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Europe Decade of Yunus Meetings

Event Details

Europe Decade of Yunus Meetings

Time: December 31, 2010 at 12pm
Location: Europe
Website or Map: http://smbaworld.com
Event Type: YunusDecade
Organized By: yunus secretariat
Latest Activity: Dec 26, 2008

Event Description

Oslo Dec 06 - Nobel Prize committee welcomes modern Gandhi - celebrates definition of everyone an entrepreneur and welcomes social business mapping

Horst Köhler, President of Germany, June 2007 ... G8 dialogues .. & University of Karlsruhe on invitation of the president of the university

Feb 15 08 - main Yunus bookday london - : see my biggest mistake blog entry 30 december 08; also one of the empowering speech transcripts of the year at london school of economics -col 3 of this page

Nov08 Yunus SMBA Masterclass Year I Event 6, Glasgow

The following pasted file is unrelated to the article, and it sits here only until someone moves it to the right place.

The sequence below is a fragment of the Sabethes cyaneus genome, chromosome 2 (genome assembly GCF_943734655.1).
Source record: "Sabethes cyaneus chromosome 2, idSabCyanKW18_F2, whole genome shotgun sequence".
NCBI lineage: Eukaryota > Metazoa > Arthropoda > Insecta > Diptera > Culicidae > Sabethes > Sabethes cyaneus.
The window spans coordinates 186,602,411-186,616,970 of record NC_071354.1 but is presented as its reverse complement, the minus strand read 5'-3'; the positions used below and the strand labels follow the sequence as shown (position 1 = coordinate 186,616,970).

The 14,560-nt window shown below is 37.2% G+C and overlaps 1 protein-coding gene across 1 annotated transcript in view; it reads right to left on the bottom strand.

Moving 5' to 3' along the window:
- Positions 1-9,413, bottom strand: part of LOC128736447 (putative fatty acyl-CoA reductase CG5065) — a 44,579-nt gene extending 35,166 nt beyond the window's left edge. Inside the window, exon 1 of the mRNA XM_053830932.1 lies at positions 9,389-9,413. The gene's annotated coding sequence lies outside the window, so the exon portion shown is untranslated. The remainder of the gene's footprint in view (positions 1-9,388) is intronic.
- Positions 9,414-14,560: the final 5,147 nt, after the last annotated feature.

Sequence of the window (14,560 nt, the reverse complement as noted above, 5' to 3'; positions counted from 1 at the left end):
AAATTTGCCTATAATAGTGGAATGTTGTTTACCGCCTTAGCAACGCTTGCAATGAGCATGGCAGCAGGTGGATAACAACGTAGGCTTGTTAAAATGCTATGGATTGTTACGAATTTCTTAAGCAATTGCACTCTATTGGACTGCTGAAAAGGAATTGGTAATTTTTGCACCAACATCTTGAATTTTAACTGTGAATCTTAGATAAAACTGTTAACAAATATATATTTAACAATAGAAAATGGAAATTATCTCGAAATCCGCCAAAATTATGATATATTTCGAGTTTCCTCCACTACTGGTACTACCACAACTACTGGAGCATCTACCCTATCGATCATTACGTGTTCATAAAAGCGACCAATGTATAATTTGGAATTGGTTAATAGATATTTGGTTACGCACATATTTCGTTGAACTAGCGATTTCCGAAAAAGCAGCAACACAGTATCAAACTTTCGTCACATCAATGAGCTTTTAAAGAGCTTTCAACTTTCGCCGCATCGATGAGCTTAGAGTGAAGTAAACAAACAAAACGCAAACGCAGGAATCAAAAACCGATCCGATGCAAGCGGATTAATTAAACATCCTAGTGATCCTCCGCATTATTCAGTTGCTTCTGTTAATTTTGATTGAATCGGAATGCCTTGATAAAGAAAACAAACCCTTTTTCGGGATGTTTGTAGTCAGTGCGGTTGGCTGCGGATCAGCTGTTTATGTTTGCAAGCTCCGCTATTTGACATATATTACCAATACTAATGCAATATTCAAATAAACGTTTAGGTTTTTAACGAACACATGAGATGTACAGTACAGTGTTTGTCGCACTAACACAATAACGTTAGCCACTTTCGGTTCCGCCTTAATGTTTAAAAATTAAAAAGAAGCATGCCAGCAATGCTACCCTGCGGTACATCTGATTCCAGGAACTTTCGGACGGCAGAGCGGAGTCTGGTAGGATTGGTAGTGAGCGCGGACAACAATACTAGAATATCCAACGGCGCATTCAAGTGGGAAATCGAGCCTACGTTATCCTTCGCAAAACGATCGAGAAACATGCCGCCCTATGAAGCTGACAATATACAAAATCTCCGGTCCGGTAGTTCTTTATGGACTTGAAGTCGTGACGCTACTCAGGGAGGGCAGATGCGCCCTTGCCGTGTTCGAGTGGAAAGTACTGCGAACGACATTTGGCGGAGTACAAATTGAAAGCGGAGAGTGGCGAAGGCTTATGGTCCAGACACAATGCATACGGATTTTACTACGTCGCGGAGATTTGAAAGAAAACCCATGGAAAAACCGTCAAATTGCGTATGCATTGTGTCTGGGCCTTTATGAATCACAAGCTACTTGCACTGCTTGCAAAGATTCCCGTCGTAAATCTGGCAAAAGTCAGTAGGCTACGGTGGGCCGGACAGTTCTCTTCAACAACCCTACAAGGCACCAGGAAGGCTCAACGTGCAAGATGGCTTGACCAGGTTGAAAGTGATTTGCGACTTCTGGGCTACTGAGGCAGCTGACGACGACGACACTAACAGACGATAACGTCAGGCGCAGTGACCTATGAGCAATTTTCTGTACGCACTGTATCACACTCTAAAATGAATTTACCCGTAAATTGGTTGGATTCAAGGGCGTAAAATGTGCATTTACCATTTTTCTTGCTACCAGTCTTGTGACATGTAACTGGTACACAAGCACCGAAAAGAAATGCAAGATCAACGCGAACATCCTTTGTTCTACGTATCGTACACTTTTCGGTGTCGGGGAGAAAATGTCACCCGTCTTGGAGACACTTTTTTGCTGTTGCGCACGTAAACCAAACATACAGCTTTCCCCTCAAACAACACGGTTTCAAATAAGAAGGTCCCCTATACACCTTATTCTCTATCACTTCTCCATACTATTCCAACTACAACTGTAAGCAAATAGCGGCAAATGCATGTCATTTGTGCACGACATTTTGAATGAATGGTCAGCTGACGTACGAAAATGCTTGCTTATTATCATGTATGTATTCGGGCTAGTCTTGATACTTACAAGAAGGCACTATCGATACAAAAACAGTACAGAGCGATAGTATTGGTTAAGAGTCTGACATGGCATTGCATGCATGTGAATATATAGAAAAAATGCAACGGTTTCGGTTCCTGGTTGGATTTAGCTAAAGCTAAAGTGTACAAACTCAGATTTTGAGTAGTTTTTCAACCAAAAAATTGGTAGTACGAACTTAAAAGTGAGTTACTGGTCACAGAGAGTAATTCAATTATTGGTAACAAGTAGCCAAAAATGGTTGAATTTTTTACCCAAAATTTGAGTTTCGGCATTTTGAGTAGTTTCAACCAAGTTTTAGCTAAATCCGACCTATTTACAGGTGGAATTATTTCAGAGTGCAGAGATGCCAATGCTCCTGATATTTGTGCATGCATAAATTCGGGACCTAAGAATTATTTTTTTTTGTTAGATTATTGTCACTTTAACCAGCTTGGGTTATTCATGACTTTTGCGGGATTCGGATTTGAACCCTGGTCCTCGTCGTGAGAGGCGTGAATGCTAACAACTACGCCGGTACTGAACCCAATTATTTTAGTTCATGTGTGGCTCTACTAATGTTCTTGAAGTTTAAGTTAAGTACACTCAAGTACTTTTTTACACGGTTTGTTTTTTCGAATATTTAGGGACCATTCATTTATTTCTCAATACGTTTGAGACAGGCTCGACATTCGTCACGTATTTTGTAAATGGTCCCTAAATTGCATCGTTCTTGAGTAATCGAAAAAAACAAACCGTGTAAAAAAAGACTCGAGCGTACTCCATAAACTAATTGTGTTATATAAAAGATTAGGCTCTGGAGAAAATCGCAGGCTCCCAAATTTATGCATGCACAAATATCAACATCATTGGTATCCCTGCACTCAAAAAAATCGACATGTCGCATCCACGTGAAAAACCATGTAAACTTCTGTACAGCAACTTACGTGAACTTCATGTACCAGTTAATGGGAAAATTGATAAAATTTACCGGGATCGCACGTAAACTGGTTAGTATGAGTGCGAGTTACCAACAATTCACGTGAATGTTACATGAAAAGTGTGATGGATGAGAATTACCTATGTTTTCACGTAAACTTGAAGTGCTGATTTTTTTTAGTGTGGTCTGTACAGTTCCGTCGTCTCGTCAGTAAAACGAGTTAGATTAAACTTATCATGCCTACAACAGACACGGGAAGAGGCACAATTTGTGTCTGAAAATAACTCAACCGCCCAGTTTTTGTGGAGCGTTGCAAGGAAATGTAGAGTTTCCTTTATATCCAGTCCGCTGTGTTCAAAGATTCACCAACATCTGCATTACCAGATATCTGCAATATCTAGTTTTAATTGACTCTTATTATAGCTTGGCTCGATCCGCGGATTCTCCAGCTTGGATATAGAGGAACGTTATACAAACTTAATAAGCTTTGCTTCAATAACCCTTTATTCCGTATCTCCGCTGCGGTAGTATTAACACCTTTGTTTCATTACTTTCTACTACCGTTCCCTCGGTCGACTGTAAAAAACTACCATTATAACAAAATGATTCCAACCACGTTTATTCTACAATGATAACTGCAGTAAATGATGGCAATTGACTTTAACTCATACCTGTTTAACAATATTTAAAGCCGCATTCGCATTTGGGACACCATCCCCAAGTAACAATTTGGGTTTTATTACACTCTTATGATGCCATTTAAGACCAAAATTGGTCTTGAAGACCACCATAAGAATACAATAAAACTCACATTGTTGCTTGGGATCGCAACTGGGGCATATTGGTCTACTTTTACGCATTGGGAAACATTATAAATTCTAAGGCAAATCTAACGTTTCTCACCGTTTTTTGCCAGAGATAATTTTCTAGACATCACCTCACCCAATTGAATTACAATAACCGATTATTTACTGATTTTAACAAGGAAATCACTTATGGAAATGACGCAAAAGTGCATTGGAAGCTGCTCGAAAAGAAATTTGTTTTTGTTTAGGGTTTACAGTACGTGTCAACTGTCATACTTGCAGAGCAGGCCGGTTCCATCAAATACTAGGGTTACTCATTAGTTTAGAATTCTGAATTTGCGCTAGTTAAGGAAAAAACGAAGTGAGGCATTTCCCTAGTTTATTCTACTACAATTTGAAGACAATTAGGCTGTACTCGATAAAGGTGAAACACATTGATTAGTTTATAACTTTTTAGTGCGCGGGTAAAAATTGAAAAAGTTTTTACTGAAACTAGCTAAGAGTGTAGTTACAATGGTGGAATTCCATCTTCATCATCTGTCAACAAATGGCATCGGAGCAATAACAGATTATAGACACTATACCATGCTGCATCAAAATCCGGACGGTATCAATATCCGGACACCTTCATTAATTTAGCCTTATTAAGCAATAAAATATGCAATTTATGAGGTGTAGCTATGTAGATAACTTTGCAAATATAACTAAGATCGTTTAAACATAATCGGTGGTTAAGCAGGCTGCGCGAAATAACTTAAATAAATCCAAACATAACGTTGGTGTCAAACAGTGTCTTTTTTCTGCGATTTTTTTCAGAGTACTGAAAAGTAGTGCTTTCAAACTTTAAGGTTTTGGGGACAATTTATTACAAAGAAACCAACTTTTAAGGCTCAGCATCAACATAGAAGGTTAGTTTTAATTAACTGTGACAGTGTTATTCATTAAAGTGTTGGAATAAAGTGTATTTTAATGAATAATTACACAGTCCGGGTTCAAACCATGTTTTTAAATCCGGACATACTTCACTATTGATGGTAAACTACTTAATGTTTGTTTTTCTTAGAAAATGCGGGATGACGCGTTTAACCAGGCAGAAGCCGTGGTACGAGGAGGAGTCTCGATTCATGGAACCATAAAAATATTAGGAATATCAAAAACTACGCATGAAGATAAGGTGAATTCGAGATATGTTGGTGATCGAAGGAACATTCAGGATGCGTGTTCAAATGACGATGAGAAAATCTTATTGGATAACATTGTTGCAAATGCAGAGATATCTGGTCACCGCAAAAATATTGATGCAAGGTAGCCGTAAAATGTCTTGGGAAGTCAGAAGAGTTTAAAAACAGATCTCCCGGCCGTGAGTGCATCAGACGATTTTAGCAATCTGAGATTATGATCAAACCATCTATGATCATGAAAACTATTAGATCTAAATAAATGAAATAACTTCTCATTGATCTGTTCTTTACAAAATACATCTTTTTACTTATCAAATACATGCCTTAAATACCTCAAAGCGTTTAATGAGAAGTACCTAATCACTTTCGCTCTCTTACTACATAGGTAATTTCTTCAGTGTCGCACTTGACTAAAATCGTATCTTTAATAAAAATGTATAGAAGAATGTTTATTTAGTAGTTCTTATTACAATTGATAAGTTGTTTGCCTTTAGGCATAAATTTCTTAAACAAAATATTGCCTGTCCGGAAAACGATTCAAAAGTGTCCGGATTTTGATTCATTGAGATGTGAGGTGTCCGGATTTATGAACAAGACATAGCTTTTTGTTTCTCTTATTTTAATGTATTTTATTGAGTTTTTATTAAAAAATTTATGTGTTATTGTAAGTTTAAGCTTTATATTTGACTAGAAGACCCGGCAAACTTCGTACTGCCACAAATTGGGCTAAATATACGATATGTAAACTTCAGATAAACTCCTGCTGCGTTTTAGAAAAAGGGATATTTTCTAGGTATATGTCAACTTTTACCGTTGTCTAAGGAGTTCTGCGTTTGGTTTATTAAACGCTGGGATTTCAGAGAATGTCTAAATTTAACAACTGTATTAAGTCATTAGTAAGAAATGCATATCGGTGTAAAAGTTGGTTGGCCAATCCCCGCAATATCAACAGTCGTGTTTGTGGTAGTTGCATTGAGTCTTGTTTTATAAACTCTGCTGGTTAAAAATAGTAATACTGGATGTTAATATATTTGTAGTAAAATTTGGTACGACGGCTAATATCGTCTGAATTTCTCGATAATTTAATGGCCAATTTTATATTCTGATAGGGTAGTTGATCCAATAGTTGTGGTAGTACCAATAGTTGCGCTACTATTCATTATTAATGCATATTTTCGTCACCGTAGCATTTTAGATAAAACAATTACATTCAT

Dec 08 Oxford -
1 Why is SOCIAL BUSINESS
the most exciting entrepreneurial game people play ... Transcripts of Dr Yunus lectures : Adam Smith Glasgow; Sheldonian Oxford - .. more

April 08 - Number 10 London with PM Gordon Brown

audio & video of yunus lse speech Future capitalism booktour launch feb 15, 2008

Nov08 Monaco: Muhammad Yunus devait justement partager la table du prince Albert II ...Concept révolutionnaire dans le capitalisme... et nouveau pour Monaco. Pourquoi Muhammad Yunus a tenu hier à s'exprimer en Principauté ? « Monaco est connue pour sa philanthropie active. Ici, il y a des gens riches et généreux. Je suis venu leur donner des idées. Cet angle philanthropique pourrait être plus efficace avec le social business. Si Monaco se lance et endosse ce rôle, cela pourrait avoir un impact international »,